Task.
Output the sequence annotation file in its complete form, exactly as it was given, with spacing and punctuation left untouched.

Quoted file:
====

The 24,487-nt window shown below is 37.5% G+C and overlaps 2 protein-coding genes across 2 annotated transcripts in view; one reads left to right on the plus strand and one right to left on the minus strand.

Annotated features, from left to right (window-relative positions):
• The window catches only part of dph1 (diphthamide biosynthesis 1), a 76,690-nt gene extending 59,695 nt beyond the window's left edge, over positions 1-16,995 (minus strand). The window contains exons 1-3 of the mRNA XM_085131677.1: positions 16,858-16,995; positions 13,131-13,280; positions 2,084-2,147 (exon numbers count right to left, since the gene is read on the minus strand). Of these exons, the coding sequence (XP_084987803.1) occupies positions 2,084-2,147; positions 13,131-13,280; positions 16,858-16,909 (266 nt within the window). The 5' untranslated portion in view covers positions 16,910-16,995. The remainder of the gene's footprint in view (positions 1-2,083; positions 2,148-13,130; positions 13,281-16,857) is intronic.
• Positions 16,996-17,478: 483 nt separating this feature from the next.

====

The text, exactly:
The 24,487-nt window shown below is 37.5% G+C and overlaps 2 protein-coding genes across 2 annotated transcripts in view; one reads left to right on the plus strand and one right to left on the minus strand.

Annotated features, from left to right (window-relative positions):
• The window catches only part of dph1 (diphthamide biosynthesis 1), a 76,690-nt gene extending 59,695 nt beyond the window's left edge, over positions 1-16,995 (minus strand). The window contains exons 1-3 of the mRNA XM_085131677.1: positions 16,858-16,995; positions 13,131-13,280; positions 2,084-2,147 (exon numbers count right to left, since the gene is read on the minus strand). Of these exons, the coding sequence (XP_084987803.1) occupies positions 2,084-2,147; positions 13,131-13,280; positions 16,858-16,909 (266 nt within the window). The 5' untranslated portion in view covers positions 16,910-16,995. The remainder of the gene's footprint in view (positions 1-2,083; positions 2,148-13,130; positions 13,281-16,857) is intronic.
• Positions 16,996-17,478: 483 nt separating this feature from the next.